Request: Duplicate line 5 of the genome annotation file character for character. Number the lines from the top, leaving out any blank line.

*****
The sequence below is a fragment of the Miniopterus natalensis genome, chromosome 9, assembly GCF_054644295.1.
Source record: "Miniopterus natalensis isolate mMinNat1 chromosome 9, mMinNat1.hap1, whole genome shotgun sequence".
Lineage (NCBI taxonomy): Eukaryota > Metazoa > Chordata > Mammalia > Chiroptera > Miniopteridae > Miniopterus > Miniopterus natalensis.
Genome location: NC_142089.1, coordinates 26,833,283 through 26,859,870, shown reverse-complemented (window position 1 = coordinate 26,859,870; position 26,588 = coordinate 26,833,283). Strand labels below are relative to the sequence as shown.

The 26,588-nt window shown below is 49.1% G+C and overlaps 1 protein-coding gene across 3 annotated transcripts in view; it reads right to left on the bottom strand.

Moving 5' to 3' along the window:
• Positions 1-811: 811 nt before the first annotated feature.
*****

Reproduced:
The 26,588-nt window shown below is 49.1% G+C and overlaps 1 protein-coding gene across 3 annotated transcripts in view; it reads right to left on the bottom strand.